A little over a year ago, my roommate Carmen, for their wedding present, had given her friends Liz and Dave tickets to go to catskiing at Valhalla Powdercats, which is located near Nelson BC, on January 9 and 10. They in turn decided that it would be a more enjoyable vacation to ski with similar-ability skier friends and fill the 12-person cat. This is how I was recruited to go catskiing for the first time.
The original plan was for everyone to meet up and ski at Whitewater on the 8th, I would go catskiing on the 9th and Carmen’s brother, Fraser, would go on the 10th.
Whitewater - January 8, 2015
Skiing at Whitewater was a lot of fun. I consider it one of my top 3 favourite places to ski out West (along with Fernie Alpine Resort and Revelstoke) and today didn’t disappoint. While the conditions wouldn’t be considered “epic”, it was great to get out, enjoy the blue bird sky, bash through some tough terrain with great skiers, and later indulge in some of Nelson’s local brew, “Faceplant”, and eat a delicious meal at the Lodge. It was tough going with my big backcountry K2 Kung Fuja skies that I brought, but for the most part the snow was soft enough to make some nice turns.
Valhalla - January 9, 2015
The next day we got up nice and early and drove 30 minutes to Valhalla Powdercats. After going through the rules and regulations, we hopped on a bus for another 45 minutes to get to the cat, which brought us up the mountain. Tyler and Elliott were our guides for the day. We first reviewed all the necessary avalanche prevention rules and the tools in the packs (beacon, probe, and shovel) that we wore, before they took us up the mountain to start skiing.
It was really exciting to be out in such a large vast mountain range; however, to be honest, it wasn’t an amazing day, which was no fault of Tyler or Elliott. The skies were overcast, it hadn’t snowed in a while, and a thick crusty layer had formed. Not a good combination. What was fortunate was the weather was around 0 and the guides were really good. Their knowledge of the mountain really salvaged what could have been a miserable day, plus the group consisted of great people that already knew each other (for the most part), really helped keep everyone’s spirits up.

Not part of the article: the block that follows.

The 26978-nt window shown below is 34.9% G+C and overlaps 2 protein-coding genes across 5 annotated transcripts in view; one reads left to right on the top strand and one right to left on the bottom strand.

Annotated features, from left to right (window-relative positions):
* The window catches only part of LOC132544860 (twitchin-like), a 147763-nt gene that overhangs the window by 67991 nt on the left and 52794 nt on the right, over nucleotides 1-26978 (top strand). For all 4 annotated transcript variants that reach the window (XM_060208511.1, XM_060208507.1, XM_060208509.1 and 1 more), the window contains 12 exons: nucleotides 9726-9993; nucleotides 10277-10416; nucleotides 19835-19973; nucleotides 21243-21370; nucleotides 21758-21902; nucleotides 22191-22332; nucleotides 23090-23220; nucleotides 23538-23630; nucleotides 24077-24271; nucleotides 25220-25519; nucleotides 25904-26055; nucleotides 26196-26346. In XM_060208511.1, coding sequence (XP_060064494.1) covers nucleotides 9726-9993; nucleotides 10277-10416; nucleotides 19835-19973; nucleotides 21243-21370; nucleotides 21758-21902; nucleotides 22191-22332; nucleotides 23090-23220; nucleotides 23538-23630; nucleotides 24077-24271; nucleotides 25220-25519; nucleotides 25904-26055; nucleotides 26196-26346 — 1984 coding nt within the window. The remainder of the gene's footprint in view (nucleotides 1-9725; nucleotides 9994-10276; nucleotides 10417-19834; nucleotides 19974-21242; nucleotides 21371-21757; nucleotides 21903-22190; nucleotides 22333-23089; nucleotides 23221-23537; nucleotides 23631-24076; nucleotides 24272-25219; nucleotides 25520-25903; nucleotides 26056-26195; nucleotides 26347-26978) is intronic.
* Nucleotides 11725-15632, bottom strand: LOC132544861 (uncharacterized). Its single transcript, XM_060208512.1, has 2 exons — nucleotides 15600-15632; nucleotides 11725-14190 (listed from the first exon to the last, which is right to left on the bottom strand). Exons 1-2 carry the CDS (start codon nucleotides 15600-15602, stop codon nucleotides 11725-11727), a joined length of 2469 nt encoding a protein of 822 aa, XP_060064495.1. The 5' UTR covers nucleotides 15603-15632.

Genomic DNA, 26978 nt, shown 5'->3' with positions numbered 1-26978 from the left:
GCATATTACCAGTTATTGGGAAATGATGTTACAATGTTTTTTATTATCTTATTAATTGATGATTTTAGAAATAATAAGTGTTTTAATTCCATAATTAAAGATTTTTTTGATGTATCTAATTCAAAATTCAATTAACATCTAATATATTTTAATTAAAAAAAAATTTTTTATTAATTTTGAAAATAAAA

Tyler tried really hard to take us down areas that would be enjoyable; however, that crust layer was extremely difficult to avoid. He would instruct us to ski in groups of 2, ski within a certain area of his tracks and regroup after a certain distance, trying to find un-tracked snow and be safe about it. Unfortunately, since I was using my backcountry skis (that I admit are too big for me), it took a lot of energy to get down the mountain and try to make decent turns. By lunch time, I was really starting to feel it, but I persevered because the view was breath taking and I wanted to make the most out of this amazing opportunity.
Valhalla - January 10, 2015
The next morning we awoke to a small dusting of snow that had fallen overnight. Carmen’s brother, Fraser, couldn’t make the trip down and I took his place, so I decided to improve my chances of a better day by renting a pair Rossignol Super 7s, which I was told would be a little more suitable for the snow conditions. While I would say I had mixed results with the Rossignol’s, they were WAY better than my K2s; however, the bindings DIN settings were set little soft and I popped out 4 times! (On a side note: while it’s never fun to fall, when you’re skiing with a dozen really good skiers and half of them are wearing some sort of digital recording device, it makes for some hilarious footage!)
It was amazing how even 5 cm can make a profound difference. Tyler guided us again and Simon replaced Elliott (who went with the other group). Another friend of the group and Nelson local, Ken, also joined us. (Ken had recently injured his back, but thanks to modern medicine and a good chiropractor, was able to ski with us.)
With that little bit of new snow, Tyler was able to find a lot more softer snow and EVERYONE had a better day. The skies were still pretty overcast for most of the day, but I had my trusty Canon camera with me, and had a great time capturing the day.
The only potential disaster came when Liz managed to lose her ski on the last run of the day, on a very innocent fall. When the ski popped off, it got buried in a pile of snow and took half the group about half an hour to retrieve it. Tyler found it, and was the hero of the day, as we skied down to the cat to head back to town.
Valhalla Powdercats has a great setup. The terrain that they control and the knowledge of their guides of knowing where to go (and which areas to avoid) was really impressive. While we didn’t get the knee-deep powder that everyone hopes for, it was still an amazing trip spent in the mountains. I would go again.